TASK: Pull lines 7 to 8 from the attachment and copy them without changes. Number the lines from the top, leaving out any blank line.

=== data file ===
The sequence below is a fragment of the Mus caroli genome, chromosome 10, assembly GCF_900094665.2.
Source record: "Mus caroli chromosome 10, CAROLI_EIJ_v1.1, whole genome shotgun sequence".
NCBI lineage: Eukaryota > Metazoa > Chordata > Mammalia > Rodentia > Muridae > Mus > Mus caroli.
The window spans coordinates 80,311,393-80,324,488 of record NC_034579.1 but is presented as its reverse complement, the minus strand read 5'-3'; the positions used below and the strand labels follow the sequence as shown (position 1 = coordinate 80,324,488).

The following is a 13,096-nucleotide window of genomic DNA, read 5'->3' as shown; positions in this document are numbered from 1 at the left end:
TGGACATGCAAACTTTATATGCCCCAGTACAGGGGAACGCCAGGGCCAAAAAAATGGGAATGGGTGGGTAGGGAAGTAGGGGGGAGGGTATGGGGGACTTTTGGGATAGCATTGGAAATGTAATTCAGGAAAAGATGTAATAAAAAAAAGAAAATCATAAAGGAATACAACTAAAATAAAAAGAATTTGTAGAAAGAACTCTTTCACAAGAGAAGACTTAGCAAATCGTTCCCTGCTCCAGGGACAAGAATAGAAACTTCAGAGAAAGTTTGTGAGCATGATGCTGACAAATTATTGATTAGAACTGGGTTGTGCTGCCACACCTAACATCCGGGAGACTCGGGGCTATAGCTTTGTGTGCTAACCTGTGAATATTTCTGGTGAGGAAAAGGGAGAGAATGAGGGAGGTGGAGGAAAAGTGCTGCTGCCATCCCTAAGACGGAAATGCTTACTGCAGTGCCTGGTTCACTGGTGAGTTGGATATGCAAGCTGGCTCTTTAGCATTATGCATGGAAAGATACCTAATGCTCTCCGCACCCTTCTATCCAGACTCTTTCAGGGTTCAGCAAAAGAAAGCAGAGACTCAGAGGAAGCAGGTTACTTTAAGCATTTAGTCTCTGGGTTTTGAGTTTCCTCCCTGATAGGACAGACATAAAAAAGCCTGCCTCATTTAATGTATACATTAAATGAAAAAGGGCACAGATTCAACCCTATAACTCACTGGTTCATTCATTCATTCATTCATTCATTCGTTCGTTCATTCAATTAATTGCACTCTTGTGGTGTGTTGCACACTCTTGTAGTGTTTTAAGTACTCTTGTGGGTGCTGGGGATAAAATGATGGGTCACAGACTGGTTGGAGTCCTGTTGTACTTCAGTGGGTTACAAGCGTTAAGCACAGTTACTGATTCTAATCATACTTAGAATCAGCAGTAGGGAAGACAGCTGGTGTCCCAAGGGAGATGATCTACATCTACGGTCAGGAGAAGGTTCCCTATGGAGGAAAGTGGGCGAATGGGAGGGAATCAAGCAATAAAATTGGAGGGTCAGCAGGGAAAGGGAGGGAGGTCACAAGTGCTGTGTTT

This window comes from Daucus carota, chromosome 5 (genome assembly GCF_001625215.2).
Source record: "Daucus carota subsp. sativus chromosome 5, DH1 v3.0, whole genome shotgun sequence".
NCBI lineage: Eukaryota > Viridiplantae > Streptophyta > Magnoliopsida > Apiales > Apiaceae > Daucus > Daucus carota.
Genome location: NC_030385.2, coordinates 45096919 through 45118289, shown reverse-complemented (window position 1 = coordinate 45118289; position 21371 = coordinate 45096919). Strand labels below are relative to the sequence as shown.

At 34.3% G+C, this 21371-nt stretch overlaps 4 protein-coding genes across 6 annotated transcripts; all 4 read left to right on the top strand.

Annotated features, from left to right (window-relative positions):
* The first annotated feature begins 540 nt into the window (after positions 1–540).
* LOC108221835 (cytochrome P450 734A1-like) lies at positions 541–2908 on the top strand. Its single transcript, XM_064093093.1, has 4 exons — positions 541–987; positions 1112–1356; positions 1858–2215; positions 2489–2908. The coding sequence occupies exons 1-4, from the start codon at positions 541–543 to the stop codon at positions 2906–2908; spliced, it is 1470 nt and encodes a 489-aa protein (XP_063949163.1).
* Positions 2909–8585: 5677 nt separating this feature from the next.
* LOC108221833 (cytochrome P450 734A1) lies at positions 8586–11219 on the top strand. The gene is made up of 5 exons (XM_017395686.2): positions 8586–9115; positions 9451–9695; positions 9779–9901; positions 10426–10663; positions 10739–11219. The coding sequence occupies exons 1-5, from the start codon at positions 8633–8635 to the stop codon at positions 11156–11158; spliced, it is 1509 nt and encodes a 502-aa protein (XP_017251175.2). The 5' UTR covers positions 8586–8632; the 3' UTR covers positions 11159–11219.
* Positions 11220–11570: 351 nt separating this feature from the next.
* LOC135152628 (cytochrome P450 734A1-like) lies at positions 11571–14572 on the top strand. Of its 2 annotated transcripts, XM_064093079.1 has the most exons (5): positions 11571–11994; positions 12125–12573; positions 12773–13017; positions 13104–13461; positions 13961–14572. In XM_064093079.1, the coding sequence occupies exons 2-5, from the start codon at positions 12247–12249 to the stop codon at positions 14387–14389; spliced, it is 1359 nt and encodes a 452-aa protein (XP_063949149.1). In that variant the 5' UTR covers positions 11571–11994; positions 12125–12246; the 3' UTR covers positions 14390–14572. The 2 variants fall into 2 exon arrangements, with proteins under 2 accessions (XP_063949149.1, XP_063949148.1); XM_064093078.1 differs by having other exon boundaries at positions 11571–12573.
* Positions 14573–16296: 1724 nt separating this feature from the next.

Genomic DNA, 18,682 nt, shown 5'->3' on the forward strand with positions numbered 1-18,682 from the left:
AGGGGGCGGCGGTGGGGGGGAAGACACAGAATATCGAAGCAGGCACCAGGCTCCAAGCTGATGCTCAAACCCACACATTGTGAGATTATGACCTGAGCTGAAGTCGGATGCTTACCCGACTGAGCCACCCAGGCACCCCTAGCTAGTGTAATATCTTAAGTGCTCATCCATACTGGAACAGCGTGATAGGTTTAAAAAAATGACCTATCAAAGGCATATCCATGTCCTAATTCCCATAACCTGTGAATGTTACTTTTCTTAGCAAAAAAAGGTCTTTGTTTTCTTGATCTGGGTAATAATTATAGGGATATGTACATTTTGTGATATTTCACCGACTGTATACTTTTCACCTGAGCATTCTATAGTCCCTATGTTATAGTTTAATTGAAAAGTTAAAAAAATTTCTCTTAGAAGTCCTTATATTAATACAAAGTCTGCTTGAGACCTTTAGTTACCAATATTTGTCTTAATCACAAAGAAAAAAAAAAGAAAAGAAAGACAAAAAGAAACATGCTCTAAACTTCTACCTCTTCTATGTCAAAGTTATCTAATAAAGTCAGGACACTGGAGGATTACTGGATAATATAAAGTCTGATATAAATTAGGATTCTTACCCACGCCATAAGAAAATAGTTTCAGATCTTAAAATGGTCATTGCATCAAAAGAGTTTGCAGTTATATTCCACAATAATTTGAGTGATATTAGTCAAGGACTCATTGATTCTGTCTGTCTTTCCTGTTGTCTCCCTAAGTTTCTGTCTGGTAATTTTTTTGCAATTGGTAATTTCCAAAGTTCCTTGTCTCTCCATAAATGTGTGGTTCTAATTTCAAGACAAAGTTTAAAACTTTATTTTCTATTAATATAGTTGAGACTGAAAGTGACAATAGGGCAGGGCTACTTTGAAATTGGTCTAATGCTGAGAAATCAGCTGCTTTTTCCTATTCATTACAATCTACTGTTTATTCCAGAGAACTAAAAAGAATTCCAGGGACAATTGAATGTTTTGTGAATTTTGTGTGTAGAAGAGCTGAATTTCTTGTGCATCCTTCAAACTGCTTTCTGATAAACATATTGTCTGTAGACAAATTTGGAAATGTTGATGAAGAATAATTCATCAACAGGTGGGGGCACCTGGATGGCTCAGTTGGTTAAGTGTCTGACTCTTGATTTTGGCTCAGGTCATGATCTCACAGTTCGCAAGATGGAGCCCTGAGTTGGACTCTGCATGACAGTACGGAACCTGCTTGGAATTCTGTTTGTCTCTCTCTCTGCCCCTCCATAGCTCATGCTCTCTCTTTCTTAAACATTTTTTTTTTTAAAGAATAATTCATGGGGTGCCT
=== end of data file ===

This window comes from Daucus carota, chromosome 5 (genome assembly GCF_001625215.2).
Source record: "Daucus carota subsp. sativus chromosome 5, DH1 v3.0, whole genome shotgun sequence".